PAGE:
It’s Christmas. Right now it’s the 1:00 AM hour and I just got finished washing dishes. As I grumbled under my breath during that task, I had an idea. Now, I’d have recorded my thoughts in an audio post ASAP if I were more inclined to, but I am not Cole Sprouse.
But anyway. I want to talk about books. Books are fantastic. They’re like an escape from the world around us, while simultaneously giving us insight about that same world through alternate versions thereof. I’ve tried doing that on occasion. Your mileage may vary on whether or not I succeeded, but that is a different story for another time.
But how are the writers related to the books, and the books to the readers? I pondered how I wanted to express my thought on that triple relationship, and then I found a tidbit stuck in my mind that suddenly clicked perfectly.
John Green once put on his website the phrase “books belong to their readers.” I like that idea. I stumbled upon it when I was trying to find the pronunciation of the neologism “bufriedo” from his book Looking For Alaska (great novel, by the way). At first I just thought that it meant I could say bufriedo any dang well way I pleased, but there was more to it than just that.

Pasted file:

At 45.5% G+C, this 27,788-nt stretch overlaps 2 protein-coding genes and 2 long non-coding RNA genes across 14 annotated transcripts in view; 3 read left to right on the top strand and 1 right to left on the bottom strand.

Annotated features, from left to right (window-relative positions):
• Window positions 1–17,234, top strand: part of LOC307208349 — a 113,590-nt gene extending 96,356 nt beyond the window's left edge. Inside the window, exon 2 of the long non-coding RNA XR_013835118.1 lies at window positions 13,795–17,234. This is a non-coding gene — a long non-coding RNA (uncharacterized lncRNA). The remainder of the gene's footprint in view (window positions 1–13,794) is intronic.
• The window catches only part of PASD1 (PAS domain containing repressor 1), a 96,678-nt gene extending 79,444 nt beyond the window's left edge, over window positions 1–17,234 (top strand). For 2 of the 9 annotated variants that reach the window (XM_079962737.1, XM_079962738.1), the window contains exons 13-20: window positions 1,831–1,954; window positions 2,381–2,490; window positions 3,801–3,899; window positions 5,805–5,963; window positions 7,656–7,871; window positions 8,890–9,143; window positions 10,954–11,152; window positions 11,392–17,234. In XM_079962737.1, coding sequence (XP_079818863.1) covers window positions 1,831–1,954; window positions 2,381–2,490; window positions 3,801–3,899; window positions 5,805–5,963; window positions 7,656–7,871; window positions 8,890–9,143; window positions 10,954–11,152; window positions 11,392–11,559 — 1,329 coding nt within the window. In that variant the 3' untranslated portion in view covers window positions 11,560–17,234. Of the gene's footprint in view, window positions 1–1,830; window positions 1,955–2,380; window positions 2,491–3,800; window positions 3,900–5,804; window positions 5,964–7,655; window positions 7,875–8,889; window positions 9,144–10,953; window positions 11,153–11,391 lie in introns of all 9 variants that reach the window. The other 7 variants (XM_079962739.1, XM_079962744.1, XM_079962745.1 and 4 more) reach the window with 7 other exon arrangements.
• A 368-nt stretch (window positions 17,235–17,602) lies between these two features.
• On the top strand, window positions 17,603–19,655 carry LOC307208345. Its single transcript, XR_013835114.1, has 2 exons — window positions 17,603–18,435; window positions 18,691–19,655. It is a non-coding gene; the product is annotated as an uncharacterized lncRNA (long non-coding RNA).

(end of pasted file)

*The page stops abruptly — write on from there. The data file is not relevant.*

If you ask me, I think it means books, and the universes they portray, are like little playgrounds, built by the authors. The kids that play on them are the readers, of course. By extension, being a kid in the playground means you can imagine your surroundings however you want. The writers are free to play in their own playgrounds too, and they may imagine it a different way than you do, and you both might imagine it differently than your English teacher.
But none of you are wrong. Everyone can interpret a book in a slightly or wildly different way, and each variation is an OK one.
"But Tre," some might say. "Doesn’t that mean some kids may try to ruin the playground by drawing on the walls with fan fiction and stuff?"
Maybe so. When JK Rowling made Harry Potter, she probably wasn’t expecting My Immortal to be one of its end products.
But not every fanfic is as bad as My Immortal. Heck, there may be worse ones out there. (It’s doubtful, but possible.)
And even then, a little drawing never hurt anyone, right? The original playground’s still there, and you can ignore the drawings as you please.
Thanks for reading. Merry Christmas.